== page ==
In the Numismatic Nuggets section last week I asked about this interesting medal, wondering what "Jernegan's Lottery" was about. First, here's the description of
the medal. -Editor
Silver Medal 'Jernegan's Lottery 1736' by J Tanner; obv. 'BOTH HANDS FILL'D FOR BRITAIN' around helmeted figure of Minerva standing between military trophies &
emblems of the Arts & Sciences, 'GEORGE REIGNING' in ex., rev. 'GROWING ARTS ADORN EMPIRE' above crowned standing figure of Queen Caroline watering a grove of palm trees,
'CAROLINE PROTECTING 1736' in ex.
Jim Duncan of New Zealand writes:
He was a silversmith in London. He built a massive silver wine cooler - probably big enough to hold an adult, and offered it as a lottery prize. If you bought a ticket you got a medal as well. The
original is now in Russia, but the Victoria & Albert Museum in London has a replica. I have seen it, but don't have a photo to share.
Thanks! As it turns out, there were three electrotype copies of the wine cooler made and one was offered for sale last year. Here's a LinkedIn Pulse article by Silver Specialist
Anthony Mammon posted March 21, 2016. -Editor
FOR SALE: A monumental European sterling silver, massive wine cistern, after the original made by C F Kandler, London 1735. The original was commissioned by Henry Jerningham, a London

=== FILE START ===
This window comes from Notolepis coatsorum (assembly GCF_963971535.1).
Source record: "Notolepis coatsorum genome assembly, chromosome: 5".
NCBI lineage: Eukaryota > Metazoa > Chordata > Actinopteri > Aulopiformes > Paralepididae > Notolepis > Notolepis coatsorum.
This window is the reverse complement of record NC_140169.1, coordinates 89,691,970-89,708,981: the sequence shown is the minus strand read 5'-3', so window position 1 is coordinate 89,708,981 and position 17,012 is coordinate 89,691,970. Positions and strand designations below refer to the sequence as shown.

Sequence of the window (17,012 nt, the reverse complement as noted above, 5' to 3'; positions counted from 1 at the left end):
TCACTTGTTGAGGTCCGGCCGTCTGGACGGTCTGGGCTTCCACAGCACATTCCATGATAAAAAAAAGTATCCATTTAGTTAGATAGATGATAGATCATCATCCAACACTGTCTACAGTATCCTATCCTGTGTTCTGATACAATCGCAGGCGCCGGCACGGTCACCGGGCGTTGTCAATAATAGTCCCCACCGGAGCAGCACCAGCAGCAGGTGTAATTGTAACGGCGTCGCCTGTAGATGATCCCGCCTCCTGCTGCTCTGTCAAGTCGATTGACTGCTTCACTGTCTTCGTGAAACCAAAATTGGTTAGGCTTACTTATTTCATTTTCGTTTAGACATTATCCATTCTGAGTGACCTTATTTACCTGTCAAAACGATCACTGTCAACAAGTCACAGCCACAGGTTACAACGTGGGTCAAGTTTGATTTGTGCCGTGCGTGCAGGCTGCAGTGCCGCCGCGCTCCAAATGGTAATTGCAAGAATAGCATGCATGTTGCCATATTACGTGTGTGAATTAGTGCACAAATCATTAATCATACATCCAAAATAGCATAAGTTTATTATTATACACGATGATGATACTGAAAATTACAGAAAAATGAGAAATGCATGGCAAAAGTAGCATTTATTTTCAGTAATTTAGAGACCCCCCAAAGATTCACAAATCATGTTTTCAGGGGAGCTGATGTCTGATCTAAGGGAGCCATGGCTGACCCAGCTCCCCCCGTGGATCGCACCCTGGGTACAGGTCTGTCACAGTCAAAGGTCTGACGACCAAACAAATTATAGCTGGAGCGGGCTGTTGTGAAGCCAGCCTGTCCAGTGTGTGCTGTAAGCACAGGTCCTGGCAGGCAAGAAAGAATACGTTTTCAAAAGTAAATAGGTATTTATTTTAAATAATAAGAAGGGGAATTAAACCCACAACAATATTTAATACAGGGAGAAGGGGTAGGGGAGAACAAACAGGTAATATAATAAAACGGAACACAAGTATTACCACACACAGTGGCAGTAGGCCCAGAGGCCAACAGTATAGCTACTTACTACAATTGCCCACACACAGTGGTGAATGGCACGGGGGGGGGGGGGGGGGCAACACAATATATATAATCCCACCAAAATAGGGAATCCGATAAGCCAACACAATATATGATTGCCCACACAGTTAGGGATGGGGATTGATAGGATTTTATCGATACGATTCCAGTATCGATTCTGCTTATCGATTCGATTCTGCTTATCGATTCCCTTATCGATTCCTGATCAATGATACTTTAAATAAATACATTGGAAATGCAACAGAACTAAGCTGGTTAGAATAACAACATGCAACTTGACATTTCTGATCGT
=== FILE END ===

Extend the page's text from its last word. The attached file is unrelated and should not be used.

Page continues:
goldsmith-banker, who wanted to create the largest ever piece of entertainment silver.
He employed the sculptor John Michael Rysbrack to model the Bacchanalian scenes on the bowl, the crouching panthers beneath and the satyr handles. It took the silversmith Charles Frederick Kandler
four years to make. When it was finished in 1735, it weighed 8,000 ozs. In 1737 Jernegan offered the cooler as a lottery prize to raise funds for a new bridge over the Thames at Westminster. Silver
medals were sold as lottery tickets for about five or six shillings each.
The winner, Major William Battine, appears to have sold the cooler to the Regent Anna Leopoldovna of Russia in 1738. Since 1743 it has been in the Hermitage, St Petersburg. In 1857 the Victoria
and Albert Museum made an agreement with Elkington & Co., the Birmingham manufacturers. Exploiting their new technique of electroplating, historic silver was reproduced 'increasing the copies of
fine specimens' that not only the consumer may become familiar with the beauties, but both artist and artisan may also be able to compare the same with their own productions.'
The scheme was so successful that it was extended to other European collections, including those in Imperial Russia. The Jerningham wine cooler was one of about 200 examples of English silver in
Russia to be electrotyped. There are 3 electrotype copies known to exist. One is in the Victoria & Albert Museum in London. The second is in the Metropolitan Museum in New York, and the third is in
the Queen's Regimental Silver in England.
To read the earlier E-Sylum article, see:
NUMISMATIC NUGGETS: JANUARY 22, 2017 : 1736 Jernegan's Lottery Medal (www.coinbooks.org/v20/esylum_v20n04a21.html)
Wayne Homren, Editor
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